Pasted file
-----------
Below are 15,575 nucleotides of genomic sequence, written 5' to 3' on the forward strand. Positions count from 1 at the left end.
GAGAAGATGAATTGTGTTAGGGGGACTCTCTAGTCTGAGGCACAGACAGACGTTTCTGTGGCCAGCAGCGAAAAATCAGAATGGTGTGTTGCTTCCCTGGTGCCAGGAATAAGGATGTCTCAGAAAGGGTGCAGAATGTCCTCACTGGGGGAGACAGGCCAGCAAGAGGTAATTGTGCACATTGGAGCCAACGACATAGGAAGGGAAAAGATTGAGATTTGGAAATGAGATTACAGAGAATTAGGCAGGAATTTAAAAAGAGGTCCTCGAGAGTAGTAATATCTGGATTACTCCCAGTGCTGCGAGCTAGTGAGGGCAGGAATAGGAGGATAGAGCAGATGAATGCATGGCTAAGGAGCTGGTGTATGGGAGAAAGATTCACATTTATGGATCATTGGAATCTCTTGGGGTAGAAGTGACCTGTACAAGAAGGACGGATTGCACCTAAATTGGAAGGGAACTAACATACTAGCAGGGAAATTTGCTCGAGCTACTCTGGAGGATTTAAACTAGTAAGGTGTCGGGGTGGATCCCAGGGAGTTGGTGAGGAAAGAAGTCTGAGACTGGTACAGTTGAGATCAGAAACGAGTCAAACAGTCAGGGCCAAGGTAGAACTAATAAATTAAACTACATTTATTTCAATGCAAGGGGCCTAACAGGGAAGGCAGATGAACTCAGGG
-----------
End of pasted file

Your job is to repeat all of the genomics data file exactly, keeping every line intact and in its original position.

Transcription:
Below are 15,575 nucleotides of genomic sequence, written 5' to 3' on the forward strand. Positions count from 1 at the left end.
GAGAAGATGAATTGTGTTAGGGGGACTCTCTAGTCTGAGGCACAGACAGACGTTTCTGTGGCCAGCAGCGAAAAATCAGAATGGTGTGTTGCTTCCCTGGTGCCAGGAATAAGGATGTCTCAGAAAGGGTGCAGAATGTCCTCACTGGGGGAGACAGGCCAGCAAGAGGTAATTGTGCACATTGGAGCCAACGACATAGGAAGGGAAAAGATTGAGATTTGGAAATGAGATTACAGAGAATTAGGCAGGAATTTAAAAAGAGGTCCTCGAGAGTAGTAATATCTGGATTACTCCCAGTGCTGCGAGCTAGTGAGGGCAGGAATAGGAGGATAGAGCAGATGAATGCATGGCTAAGGAGCTGGTGTATGGGAGAAAGATTCACATTTATGGATCATTGGAATCTCTTGGGGTAGAAGTGACCTGTACAAGAAGGACGGATTGCACCTAAATTGGAAGGGAACTAACATACTAGCAGGGAAATTTGCTCGAGCTACTCTGGAGGATTTAAACTAGTAAGGTGTCGGGGTGGATCCCAGGGAGTTGGTGAGGAAAGAAGTCTGAGACTGGTACAGTTGAGATCAGAAACGAGTCAAACAGTCAGGGCCAAGGTAGAACTAATAAATTAAACTACATTTATTTCAATGCAAGGGGCCTAACAGGGAAGGCAGATGAACTCAGGG